Re: Dory Ballast
Try it in light winds with no ballast. Learning to sail, particularly in a new boat, is challenging enough without complicating it with any other factors.
Best way is to lure experienced sailors into sailing with you, as they will have a lot of knowledge you can pick up without having to learn it all the hard way.
In my experience with dories, ballast is used for two primary purposes -- sailing and rowing, and I think it is more important for the latter.
You can shift your (and your crew's) weight around when sailing, but are fixed in place when rowing. And if rowing across the wind or upwind, you may find that a full collapsible water jug (or two) provides critical weight forward, allowing you to row a much straighter course. The nice thing about these jugs is that you can empty and fill them at need, and they pack down nicely to save space when not in use.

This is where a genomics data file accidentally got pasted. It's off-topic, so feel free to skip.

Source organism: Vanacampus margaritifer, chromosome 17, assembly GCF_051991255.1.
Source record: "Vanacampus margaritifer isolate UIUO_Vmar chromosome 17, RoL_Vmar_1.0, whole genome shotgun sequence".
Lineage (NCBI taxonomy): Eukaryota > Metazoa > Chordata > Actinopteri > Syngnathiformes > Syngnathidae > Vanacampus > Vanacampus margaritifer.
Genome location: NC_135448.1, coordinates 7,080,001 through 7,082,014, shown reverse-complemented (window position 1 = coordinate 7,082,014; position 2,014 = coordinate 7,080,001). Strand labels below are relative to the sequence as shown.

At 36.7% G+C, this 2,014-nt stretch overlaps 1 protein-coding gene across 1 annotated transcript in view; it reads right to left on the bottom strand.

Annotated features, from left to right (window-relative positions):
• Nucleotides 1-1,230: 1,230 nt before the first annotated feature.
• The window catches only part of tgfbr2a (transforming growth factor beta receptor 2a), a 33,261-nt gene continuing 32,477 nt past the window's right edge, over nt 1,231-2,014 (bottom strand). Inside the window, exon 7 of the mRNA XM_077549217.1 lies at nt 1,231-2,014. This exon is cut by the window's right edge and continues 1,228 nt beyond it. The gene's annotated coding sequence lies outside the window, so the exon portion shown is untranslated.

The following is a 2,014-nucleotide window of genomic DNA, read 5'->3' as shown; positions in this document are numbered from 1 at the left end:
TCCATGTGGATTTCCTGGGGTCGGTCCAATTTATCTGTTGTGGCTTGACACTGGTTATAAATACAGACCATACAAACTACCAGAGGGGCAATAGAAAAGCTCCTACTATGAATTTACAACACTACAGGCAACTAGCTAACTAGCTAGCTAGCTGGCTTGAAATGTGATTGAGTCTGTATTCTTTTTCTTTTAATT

I row and sail a very similar boat, as the Chamberlain dory skiff is the front 4/5th of a Swampscott. I have lead sheets cut into sections (and wrapped in duct tape) that fit under my removable floorboards, but rarely use them for sailing. Traditionally dorymen used a 'dory stone' as ballast, but others here recommend canvas bags of gravel or shingle as less damaging to the interior and paint -- the essential part of this is that the ballast material was free.
What sort of sailing rig do you have? Here's the woife and meself sailing SF Bay off Point Richmond -
Last edited by Thorne; 12-17-2007 at 11:39 AM.
"The enemies of reason have a certain blind look."
Doctor Jacquin to Lieutenant D'Hubert, in Ridley Scott's first major film _The Duellists_.